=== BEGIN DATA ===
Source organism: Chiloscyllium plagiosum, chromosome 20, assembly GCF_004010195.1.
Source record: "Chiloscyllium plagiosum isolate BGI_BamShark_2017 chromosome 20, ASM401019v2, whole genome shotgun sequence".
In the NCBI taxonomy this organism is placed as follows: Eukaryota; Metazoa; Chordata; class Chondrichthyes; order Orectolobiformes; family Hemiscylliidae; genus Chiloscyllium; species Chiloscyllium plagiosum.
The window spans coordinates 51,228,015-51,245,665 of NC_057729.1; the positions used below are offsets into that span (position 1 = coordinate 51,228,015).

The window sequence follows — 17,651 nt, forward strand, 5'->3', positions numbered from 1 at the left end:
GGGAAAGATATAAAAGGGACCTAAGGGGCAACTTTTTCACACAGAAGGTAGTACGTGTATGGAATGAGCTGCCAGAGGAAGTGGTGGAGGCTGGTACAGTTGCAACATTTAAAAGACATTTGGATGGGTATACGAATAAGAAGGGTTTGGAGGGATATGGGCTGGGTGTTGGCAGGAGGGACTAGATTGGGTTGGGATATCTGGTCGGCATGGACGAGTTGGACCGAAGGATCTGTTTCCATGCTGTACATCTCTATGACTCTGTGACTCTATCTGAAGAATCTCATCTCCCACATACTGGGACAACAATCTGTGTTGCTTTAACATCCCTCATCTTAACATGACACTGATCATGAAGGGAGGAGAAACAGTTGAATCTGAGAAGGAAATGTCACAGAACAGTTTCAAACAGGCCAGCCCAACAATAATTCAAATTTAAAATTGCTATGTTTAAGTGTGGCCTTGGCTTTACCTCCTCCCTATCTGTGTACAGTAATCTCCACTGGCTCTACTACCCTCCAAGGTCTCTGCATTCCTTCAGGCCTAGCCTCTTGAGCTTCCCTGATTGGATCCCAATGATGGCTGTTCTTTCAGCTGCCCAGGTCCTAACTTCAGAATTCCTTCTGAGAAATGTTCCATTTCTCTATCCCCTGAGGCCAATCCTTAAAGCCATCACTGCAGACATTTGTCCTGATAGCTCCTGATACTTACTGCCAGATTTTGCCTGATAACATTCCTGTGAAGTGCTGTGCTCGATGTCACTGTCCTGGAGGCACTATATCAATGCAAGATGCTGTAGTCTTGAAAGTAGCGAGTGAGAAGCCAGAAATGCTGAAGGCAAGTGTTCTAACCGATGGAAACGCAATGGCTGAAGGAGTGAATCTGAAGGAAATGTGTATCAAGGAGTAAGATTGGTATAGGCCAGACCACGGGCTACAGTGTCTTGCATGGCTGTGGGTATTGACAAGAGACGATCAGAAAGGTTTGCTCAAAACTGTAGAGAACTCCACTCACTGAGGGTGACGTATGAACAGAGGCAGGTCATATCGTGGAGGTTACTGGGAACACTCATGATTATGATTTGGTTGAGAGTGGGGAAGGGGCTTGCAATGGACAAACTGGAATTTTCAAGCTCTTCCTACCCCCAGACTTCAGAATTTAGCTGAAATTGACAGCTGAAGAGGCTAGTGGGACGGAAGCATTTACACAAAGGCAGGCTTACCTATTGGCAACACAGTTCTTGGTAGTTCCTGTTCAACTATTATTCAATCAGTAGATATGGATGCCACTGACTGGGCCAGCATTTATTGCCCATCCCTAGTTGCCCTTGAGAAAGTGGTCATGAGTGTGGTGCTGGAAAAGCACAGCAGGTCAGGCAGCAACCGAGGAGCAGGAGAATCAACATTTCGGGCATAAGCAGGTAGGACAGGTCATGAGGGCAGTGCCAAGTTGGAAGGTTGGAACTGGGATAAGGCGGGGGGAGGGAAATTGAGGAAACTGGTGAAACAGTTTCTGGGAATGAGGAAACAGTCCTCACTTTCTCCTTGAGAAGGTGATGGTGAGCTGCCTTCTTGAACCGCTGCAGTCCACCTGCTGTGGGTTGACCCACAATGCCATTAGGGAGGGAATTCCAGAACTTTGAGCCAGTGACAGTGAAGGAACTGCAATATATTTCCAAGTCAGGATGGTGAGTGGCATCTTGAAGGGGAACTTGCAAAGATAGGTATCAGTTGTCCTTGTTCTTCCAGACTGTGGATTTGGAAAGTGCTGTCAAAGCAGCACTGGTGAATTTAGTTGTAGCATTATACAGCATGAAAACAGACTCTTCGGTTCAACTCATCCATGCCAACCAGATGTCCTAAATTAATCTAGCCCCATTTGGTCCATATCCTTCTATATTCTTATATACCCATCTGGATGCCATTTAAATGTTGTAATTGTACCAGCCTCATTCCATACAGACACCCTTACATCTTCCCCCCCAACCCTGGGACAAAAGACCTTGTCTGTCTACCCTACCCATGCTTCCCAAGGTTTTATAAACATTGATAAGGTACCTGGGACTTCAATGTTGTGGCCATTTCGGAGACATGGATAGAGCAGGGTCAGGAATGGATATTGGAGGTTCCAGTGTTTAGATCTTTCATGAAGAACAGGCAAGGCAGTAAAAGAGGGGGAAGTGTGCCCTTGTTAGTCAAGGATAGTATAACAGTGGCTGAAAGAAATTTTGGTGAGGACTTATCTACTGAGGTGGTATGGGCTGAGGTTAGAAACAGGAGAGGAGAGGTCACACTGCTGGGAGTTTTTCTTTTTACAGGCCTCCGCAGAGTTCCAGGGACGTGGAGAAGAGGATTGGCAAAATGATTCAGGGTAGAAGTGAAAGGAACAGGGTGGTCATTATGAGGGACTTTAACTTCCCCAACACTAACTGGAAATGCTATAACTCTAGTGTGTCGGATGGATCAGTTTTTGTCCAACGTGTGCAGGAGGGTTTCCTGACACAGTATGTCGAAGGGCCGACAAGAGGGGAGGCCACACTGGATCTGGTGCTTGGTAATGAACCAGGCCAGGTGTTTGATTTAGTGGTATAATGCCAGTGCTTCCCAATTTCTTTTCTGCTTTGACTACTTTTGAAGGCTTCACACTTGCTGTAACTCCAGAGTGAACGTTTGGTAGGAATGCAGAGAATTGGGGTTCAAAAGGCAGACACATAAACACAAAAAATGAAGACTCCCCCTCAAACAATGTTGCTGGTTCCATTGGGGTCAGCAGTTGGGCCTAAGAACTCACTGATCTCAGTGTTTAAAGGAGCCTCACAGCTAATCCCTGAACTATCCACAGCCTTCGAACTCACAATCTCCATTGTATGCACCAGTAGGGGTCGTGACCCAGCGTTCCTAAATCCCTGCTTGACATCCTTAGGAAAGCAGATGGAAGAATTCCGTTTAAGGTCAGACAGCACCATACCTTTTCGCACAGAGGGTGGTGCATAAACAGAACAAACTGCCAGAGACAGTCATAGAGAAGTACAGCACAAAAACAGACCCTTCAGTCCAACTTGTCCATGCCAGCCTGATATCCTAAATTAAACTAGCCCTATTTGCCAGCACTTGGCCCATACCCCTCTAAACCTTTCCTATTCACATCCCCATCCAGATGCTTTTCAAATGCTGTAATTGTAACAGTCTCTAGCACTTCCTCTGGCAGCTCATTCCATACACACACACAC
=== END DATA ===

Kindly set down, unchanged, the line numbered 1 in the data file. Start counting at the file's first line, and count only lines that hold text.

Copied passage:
Source organism: Chiloscyllium plagiosum, chromosome 20, assembly GCF_004010195.1.